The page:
Quite an awesome picture of a single pyrite crystal, isn’t it? I always find it fun that when they see something like this, most people don’t think it’s natural, that it’s somehow man made or at the very least cut by man – but that’s not really how it works. Pyrite usually forms cuboid crystals, and sometimes they are purely cubical, with some small imperfections – like here on the corner, for example. That’s just the geometry of the molecules – they arrange themselves in a cubic frame.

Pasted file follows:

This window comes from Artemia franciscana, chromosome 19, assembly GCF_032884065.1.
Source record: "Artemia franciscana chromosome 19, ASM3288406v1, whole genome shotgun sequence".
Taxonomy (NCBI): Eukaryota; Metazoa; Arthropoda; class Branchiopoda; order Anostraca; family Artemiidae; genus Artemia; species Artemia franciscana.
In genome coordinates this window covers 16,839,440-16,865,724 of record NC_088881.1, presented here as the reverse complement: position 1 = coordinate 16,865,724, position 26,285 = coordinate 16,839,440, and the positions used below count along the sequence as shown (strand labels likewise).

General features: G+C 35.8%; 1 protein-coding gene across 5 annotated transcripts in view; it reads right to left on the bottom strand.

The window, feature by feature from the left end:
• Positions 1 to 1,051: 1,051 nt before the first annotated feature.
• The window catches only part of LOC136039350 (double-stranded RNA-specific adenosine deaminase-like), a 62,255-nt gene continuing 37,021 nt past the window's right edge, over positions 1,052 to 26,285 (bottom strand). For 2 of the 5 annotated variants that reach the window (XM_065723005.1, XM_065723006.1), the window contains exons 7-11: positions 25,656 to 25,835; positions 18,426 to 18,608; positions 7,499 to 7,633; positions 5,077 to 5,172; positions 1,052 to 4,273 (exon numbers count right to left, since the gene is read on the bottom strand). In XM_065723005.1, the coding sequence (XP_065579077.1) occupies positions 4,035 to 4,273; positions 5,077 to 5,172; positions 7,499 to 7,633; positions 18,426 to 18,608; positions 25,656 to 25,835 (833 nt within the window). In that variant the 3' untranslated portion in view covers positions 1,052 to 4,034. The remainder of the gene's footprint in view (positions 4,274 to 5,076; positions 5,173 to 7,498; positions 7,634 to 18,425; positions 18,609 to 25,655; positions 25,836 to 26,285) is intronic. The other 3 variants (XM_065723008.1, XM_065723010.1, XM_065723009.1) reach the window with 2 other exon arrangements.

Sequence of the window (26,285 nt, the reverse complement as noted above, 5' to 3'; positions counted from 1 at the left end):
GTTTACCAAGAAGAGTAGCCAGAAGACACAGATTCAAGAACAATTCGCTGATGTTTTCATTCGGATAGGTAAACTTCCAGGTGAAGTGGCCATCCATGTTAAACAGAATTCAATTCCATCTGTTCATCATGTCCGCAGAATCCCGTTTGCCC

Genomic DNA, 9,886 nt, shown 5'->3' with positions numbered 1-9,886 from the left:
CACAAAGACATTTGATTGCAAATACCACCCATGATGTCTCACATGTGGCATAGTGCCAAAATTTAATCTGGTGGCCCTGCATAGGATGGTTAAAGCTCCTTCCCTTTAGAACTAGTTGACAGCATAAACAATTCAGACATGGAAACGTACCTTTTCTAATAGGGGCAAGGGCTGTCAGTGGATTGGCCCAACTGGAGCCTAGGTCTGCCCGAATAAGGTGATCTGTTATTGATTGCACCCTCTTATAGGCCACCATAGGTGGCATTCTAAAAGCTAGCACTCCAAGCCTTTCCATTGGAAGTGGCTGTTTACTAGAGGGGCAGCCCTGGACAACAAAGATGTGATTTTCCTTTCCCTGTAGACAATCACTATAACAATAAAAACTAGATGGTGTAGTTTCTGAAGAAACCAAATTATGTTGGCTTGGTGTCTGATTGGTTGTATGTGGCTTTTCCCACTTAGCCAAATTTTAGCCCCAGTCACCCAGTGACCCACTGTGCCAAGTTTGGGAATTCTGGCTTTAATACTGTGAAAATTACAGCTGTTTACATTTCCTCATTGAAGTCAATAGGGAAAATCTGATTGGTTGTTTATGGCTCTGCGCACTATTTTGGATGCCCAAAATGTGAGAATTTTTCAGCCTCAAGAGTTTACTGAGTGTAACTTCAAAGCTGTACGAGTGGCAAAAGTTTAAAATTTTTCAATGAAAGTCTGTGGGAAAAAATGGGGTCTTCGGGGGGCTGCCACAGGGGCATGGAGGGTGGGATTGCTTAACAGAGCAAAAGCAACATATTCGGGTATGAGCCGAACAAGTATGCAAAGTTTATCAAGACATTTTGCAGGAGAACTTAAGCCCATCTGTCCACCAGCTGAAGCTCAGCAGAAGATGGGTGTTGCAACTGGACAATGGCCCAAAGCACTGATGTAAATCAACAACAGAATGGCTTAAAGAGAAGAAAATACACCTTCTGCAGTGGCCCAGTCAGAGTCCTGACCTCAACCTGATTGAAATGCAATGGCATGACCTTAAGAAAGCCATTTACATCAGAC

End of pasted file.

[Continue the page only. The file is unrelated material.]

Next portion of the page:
Pyrite is the most common sulfide minerals. It’s metallic appearance and luster make it look somewhat like gold, which is why it’s occasionally called “fool’s gold”. Despite being nicknamed fool’s gold, pyrite is sometimes found in association with small quantities of gold. 



Enjoyed this article? Join 40,000+ subscribers to the ZME Science newsletter. Subscribe now!

Estimate my solar savings!